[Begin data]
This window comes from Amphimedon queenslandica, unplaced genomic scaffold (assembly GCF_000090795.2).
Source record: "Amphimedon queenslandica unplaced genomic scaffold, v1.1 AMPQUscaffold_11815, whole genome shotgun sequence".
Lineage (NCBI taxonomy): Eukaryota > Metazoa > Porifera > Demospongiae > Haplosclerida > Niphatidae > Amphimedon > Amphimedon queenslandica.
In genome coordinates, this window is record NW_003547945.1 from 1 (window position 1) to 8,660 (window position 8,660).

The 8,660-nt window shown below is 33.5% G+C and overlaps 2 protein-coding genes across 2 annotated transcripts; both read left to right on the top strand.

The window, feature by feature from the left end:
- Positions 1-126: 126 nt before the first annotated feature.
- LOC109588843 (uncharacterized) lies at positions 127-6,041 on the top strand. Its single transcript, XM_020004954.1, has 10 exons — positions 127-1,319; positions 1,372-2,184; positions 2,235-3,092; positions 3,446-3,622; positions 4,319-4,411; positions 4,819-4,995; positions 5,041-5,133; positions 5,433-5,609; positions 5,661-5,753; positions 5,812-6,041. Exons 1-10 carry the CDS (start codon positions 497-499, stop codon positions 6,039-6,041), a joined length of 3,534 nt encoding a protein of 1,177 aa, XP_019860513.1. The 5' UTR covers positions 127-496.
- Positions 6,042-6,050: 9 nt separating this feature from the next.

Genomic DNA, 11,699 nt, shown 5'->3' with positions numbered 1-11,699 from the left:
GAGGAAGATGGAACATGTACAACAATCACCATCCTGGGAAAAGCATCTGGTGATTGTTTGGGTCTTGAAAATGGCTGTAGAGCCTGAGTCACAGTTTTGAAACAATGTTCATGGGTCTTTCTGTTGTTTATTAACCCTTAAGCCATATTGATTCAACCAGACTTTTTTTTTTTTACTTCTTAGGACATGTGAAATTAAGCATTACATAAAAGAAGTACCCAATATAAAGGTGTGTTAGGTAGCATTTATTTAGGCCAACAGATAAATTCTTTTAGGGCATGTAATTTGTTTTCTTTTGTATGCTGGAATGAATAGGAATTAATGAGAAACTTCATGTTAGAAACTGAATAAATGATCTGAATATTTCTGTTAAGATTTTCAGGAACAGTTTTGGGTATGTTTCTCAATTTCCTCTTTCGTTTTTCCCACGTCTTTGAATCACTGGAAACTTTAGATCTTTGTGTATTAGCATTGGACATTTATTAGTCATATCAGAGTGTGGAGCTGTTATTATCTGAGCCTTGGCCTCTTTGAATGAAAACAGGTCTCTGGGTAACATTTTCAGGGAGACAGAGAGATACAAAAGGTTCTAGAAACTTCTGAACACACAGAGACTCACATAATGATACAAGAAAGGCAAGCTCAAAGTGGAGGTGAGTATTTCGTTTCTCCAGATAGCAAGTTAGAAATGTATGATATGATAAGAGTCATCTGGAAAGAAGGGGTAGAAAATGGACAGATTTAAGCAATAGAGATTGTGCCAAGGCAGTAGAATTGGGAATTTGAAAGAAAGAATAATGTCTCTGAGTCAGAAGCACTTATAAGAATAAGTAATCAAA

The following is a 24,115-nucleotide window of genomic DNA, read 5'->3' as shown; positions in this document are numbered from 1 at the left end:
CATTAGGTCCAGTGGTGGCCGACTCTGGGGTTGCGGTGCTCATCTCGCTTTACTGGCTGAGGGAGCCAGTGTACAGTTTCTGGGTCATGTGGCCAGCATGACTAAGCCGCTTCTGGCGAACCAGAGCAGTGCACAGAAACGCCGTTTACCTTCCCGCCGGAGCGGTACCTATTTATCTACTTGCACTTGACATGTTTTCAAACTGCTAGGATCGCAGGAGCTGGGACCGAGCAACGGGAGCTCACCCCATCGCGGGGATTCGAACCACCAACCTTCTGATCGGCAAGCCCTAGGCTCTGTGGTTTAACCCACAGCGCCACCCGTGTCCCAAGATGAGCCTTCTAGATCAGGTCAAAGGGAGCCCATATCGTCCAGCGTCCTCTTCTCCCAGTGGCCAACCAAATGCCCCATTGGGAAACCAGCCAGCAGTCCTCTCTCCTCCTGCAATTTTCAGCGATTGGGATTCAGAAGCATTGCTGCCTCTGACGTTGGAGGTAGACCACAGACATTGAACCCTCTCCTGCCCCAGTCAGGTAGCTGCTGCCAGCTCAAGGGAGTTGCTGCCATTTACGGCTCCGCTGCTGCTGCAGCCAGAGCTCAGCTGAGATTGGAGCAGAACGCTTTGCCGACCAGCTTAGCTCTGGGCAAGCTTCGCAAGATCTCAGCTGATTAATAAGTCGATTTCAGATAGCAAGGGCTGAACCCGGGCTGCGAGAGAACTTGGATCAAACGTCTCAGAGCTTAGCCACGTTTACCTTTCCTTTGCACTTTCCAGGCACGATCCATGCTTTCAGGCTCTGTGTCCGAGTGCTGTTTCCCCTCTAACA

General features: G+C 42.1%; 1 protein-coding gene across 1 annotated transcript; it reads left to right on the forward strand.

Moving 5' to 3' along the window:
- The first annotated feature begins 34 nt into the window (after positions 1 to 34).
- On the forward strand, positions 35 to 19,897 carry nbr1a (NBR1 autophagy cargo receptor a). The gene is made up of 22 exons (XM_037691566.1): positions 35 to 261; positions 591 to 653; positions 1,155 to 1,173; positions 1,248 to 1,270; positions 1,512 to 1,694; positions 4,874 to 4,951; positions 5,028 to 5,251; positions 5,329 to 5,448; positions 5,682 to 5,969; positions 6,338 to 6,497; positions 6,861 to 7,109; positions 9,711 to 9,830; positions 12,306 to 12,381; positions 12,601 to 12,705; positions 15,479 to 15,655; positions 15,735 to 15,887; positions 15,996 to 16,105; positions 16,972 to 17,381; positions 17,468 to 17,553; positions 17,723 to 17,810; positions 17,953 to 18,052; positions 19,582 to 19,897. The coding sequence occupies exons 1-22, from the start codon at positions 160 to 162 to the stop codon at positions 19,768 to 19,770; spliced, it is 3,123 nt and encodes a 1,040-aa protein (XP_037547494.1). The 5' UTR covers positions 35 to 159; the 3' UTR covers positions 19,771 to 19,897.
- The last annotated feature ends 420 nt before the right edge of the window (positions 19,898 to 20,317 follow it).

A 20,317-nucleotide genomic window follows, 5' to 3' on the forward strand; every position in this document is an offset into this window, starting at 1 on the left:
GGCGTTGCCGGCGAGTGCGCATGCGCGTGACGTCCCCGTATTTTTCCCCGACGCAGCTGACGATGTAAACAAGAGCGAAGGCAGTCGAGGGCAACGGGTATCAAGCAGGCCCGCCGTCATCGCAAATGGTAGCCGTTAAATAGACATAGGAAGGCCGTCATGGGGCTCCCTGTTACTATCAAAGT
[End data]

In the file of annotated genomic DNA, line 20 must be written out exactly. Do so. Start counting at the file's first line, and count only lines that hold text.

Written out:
GGCGTTGCCGGCGAGTGCGCATGCGCGTGACGTCCCCGTATTTTTCCCCGACGCAGCTGACGATGTAAACAAGAGCGAAGGCAGTCGAGGGCAACGGGTATCAAGCAGGCCCGCCGTCATCGCAAATGGTAGCCGTTAAATAGACATAGGAAGGCCGTCATGGGGCTCCCTGTTACTATCAAAGT